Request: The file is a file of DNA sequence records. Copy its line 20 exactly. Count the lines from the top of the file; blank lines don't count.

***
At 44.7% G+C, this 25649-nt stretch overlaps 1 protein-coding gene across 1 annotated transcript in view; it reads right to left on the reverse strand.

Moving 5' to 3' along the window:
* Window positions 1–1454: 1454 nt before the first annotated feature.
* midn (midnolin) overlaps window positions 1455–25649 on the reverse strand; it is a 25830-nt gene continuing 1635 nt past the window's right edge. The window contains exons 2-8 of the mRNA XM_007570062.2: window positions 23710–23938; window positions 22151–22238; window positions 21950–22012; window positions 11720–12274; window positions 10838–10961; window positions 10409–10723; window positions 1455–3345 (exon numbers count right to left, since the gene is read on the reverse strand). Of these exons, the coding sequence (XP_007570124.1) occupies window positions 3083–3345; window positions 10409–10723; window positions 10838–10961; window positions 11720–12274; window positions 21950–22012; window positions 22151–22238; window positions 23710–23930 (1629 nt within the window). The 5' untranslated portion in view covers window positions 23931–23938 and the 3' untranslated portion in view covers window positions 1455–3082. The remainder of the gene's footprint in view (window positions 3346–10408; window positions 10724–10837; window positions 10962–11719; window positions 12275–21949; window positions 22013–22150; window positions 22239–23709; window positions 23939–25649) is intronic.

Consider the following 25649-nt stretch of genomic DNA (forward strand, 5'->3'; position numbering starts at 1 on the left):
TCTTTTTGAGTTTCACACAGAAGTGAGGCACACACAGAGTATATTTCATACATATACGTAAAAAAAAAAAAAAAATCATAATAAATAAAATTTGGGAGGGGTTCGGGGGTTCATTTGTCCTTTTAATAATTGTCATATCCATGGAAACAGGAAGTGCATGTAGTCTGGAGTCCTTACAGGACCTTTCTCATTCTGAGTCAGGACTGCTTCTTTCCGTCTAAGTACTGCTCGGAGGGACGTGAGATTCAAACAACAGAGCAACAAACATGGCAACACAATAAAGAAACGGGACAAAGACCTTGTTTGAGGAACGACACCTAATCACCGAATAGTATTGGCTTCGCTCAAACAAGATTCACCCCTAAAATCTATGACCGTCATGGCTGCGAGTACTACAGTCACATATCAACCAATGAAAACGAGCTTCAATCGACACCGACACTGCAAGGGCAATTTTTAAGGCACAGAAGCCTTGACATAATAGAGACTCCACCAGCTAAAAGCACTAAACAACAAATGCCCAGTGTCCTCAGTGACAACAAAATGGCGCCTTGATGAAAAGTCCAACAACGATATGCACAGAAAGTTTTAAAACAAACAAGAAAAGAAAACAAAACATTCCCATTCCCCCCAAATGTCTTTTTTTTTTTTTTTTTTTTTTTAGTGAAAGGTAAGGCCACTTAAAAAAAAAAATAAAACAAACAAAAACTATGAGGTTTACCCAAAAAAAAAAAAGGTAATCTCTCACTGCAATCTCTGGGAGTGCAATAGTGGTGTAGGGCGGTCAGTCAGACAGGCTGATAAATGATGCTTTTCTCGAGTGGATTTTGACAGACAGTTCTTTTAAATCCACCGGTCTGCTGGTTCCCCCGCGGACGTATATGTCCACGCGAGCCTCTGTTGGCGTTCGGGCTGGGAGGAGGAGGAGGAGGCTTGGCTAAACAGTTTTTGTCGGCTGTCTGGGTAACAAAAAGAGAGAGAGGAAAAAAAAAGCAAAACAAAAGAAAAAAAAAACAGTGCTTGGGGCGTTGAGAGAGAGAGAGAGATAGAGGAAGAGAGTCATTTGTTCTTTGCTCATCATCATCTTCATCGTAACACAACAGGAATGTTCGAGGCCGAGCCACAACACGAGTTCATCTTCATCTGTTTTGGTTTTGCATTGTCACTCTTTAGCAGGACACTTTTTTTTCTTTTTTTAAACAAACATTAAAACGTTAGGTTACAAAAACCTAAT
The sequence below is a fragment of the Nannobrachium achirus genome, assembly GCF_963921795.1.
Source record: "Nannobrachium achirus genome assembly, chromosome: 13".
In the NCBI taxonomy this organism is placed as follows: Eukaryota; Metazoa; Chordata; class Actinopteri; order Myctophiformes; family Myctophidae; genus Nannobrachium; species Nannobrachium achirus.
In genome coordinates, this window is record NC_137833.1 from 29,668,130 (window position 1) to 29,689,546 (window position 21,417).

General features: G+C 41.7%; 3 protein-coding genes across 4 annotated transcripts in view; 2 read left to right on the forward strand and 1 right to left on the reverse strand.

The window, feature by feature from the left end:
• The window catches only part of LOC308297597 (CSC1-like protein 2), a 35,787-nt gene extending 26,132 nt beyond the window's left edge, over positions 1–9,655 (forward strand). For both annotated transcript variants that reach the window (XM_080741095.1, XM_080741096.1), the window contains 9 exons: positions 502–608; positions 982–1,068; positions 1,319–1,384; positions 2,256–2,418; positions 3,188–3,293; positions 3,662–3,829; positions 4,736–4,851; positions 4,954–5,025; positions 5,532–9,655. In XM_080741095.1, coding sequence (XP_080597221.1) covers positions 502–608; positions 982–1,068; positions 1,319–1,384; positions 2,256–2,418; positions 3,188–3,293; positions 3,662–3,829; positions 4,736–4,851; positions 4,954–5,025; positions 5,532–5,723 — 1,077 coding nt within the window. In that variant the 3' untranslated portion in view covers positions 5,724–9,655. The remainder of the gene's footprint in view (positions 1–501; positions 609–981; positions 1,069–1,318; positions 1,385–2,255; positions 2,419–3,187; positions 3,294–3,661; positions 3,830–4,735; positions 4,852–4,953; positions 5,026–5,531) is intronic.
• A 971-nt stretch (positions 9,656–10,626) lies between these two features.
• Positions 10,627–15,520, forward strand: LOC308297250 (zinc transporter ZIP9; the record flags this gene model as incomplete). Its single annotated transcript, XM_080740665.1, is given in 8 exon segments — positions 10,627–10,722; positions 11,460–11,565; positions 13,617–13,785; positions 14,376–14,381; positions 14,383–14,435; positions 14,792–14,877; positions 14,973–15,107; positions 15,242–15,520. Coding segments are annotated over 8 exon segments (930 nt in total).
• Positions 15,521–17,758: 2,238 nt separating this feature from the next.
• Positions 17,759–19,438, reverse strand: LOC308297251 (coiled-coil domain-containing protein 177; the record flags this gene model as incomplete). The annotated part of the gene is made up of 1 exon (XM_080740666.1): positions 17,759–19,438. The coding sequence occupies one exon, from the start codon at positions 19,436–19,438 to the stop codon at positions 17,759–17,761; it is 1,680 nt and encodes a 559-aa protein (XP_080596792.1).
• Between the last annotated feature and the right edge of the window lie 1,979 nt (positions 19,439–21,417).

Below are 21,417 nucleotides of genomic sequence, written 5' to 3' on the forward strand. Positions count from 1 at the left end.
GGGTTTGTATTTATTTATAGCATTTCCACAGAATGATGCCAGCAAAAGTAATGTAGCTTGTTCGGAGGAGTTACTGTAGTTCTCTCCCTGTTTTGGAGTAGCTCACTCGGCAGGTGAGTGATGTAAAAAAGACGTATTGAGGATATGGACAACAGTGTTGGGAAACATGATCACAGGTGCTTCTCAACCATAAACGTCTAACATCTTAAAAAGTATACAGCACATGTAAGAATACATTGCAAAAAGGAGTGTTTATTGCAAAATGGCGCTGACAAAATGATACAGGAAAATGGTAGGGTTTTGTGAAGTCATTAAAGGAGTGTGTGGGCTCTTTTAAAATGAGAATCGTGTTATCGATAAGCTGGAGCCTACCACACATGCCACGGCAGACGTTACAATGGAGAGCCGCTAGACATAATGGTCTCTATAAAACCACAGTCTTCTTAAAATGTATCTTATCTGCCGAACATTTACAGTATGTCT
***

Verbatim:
GGGTTTGTATTTATTTATAGCATTTCCACAGAATGATGCCAGCAAAAGTAATGTAGCTTGTTCGGAGGAGTTACTGTAGTTCTCTCCCTGTTTTGGAGTAGCTCACTCGGCAGGTGAGTGATGTAAAAAAGACGTATTGAGGATATGGACAACAGTGTTGGGAAACATGATCACAGGTGCTTCTCAACCATAAACGTCTAACATCTTAAAAAGTATACAGCACATGTAAGAATACATTGCAAAAAGGAGTGTTTATTGCAAAATGGCGCTGACAAAATGATACAGGAAAATGGTAGGGTTTTGTGAAGTCATTAAAGGAGTGTGTGGGCTCTTTTAAAATGAGAATCGTGTTATCGATAAGCTGGAGCCTACCACACATGCCACGGCAGACGTTACAATGGAGAGCCGCTAGACATAATGGTCTCTATAAAACCACAGTCTTCTTAAAATGTATCTTATCTGCCGAACATTTACAGTATGTCT